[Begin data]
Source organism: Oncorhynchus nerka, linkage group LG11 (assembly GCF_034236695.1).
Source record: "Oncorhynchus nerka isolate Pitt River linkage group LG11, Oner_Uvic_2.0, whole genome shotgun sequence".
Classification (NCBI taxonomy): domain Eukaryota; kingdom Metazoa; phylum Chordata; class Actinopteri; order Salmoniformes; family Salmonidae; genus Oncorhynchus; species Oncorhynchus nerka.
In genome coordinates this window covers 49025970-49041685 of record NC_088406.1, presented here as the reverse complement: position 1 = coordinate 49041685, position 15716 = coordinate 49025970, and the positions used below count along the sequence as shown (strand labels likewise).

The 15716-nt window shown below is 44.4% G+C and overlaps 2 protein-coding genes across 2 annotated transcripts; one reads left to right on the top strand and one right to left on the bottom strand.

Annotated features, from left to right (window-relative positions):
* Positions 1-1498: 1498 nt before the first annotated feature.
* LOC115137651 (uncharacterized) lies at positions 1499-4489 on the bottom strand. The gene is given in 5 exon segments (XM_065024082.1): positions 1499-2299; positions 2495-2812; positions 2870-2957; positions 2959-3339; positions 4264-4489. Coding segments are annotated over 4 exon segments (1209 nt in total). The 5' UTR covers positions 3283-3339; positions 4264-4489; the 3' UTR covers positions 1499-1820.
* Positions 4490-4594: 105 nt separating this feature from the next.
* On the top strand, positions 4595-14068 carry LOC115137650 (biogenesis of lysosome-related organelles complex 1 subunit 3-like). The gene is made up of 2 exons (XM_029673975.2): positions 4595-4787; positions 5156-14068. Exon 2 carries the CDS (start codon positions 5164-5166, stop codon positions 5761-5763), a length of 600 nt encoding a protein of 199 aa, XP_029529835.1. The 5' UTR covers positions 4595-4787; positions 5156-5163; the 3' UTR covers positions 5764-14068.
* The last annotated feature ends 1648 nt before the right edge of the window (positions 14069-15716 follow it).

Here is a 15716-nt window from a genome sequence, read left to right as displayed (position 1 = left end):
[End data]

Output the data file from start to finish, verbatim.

Source organism: Oncorhynchus nerka, linkage group LG11 (assembly GCF_034236695.1).
Source record: "Oncorhynchus nerka isolate Pitt River linkage group LG11, Oner_Uvic_2.0, whole genome shotgun sequence".
Classification (NCBI taxonomy): domain Eukaryota; kingdom Metazoa; phylum Chordata; class Actinopteri; order Salmoniformes; family Salmonidae; genus Oncorhynchus; species Oncorhynchus nerka.
In genome coordinates this window covers 49025970-49041685 of record NC_088406.1, presented here as the reverse complement: position 1 = coordinate 49041685, position 15716 = coordinate 49025970, and the positions used below count along the sequence as shown (strand labels likewise).

The 15716-nt window shown below is 44.4% G+C and overlaps 2 protein-coding genes across 2 annotated transcripts; one reads left to right on the top strand and one right to left on the bottom strand.

Annotated features, from left to right (window-relative positions):
* Positions 1-1498: 1498 nt before the first annotated feature.
* LOC115137651 (uncharacterized) lies at positions 1499-4489 on the bottom strand. The gene is given in 5 exon segments (XM_065024082.1): positions 1499-2299; positions 2495-2812; positions 2870-2957; positions 2959-3339; positions 4264-4489. Coding segments are annotated over 4 exon segments (1209 nt in total). The 5' UTR covers positions 3283-3339; positions 4264-4489; the 3' UTR covers positions 1499-1820.
* Positions 4490-4594: 105 nt separating this feature from the next.
* On the top strand, positions 4595-14068 carry LOC115137650 (biogenesis of lysosome-related organelles complex 1 subunit 3-like). The gene is made up of 2 exons (XM_029673975.2): positions 4595-4787; positions 5156-14068. Exon 2 carries the CDS (start codon positions 5164-5166, stop codon positions 5761-5763), a length of 600 nt encoding a protein of 199 aa, XP_029529835.1. The 5' UTR covers positions 4595-4787; positions 5156-5163; the 3' UTR covers positions 5764-14068.
* The last annotated feature ends 1648 nt before the right edge of the window (positions 14069-15716 follow it).

Here is a 15716-nt window from a genome sequence, read left to right as displayed (position 1 = left end):